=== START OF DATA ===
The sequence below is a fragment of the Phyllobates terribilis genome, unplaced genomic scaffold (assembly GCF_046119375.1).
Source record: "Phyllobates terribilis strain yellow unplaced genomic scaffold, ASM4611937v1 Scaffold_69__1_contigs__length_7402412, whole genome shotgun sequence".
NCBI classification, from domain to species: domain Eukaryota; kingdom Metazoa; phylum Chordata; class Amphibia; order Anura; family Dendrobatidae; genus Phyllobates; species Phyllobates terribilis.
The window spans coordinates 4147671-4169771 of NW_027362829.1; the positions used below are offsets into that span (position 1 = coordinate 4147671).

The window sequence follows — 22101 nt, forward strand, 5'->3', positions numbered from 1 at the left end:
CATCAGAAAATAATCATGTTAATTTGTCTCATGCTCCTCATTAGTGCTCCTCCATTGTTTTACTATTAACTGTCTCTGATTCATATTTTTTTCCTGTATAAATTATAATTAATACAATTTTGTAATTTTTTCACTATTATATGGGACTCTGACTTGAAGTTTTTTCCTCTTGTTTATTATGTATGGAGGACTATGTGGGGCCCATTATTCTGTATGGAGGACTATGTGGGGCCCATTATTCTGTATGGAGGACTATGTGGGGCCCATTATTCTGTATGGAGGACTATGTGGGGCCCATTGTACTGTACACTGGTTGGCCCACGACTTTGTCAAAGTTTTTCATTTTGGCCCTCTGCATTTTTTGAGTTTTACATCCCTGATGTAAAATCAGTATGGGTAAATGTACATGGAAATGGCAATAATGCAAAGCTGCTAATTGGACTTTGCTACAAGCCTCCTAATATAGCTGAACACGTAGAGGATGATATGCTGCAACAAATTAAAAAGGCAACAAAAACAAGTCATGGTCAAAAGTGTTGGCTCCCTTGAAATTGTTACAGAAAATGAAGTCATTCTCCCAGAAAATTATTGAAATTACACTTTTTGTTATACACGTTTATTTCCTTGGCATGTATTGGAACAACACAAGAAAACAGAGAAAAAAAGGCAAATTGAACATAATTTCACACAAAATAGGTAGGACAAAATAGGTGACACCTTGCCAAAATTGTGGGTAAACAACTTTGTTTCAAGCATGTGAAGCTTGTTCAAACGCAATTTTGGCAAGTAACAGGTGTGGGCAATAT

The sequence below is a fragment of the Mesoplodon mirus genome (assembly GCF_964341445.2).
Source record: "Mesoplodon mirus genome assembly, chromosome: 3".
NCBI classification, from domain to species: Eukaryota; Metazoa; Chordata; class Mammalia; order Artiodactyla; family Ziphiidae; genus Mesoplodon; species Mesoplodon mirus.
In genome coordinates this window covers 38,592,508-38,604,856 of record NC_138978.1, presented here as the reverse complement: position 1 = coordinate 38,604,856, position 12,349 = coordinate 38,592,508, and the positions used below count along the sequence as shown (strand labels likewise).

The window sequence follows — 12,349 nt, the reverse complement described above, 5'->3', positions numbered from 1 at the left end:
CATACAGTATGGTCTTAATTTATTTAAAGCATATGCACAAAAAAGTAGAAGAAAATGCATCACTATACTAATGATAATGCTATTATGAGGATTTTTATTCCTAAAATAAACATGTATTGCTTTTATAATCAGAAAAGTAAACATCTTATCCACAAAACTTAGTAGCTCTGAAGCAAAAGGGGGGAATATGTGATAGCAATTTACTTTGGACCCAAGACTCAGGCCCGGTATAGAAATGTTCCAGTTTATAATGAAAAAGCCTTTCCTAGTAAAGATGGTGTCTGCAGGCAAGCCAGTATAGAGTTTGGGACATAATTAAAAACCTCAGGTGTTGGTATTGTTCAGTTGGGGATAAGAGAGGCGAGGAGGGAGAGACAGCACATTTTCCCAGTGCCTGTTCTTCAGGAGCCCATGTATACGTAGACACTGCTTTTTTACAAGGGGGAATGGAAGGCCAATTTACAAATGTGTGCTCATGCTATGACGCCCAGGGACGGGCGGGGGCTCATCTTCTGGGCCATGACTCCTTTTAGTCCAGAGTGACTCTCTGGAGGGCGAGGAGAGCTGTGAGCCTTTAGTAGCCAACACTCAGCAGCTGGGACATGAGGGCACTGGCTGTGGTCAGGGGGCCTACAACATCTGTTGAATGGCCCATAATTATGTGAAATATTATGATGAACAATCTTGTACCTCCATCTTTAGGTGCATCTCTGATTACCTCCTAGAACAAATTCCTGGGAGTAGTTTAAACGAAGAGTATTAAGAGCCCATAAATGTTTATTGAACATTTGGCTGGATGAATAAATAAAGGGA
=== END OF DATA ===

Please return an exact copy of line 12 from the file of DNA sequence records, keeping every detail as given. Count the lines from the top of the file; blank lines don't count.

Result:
CATACAGTATGGTCTTAATTTATTTAAAGCATATGCACAAAAAAGTAGAAGAAAATGCATCACTATACTAATGATAATGCTATTATGAGGATTTTTATTCCTAAAATAAACATGTATTGCTTTTATAATCAGAAAAGTAAACATCTTATCCACAAAACTTAGTAGCTCTGAAGCAAAAGGGGGGAATATGTGATAGCAATTTACTTTGGACCCAAGACTCAGGCCCGGTATAGAAATGTTCCAGTTTATAATGAAAAAGCCTTTCCTAGTAAAGATGGTGTCTGCAGGCAAGCCAGTATAGAGTTTGGGACATAATTAAAAACCTCAGGTGTTGGTATTGTTCAGTTGGGGATAAGAGAGGCGAGGAGGGAGAGACAGCACATTTTCCCAGTGCCTGTTCTTCAGGAGCCCATGTATACGTAGACACTGCTTTTTTACAAGGGGGAATGGAAGGCCAATTTACAAATGTGTGCTCATGCTATGACGCCCAGGGACGGGCGGGGGCTCATCTTCTGGGCCATGACTCCTTTTAGTCCAGAGTGACTCTCTGGAGGGCGAGGAGAGCTGTGAGCCTTTAGTAGCCAACACTCAGCAGCTGGGACATGAGGGCACTGGCTGTGGTCAGGGGGCCTACAACATCTGTTGAATGGCCCATAATTATGTGAAATATTATGATGAACAATCTTGTACCTCCATCTTTAGGTGCATCTCTGATTACCTCCTAGAACAAATTCCTGGGAGTAGTTTAAACGAAGAGTATTAAGAGCCCATAAATGTTTATTGAACATTTGGCTGGATGAATAAATAAAGGGA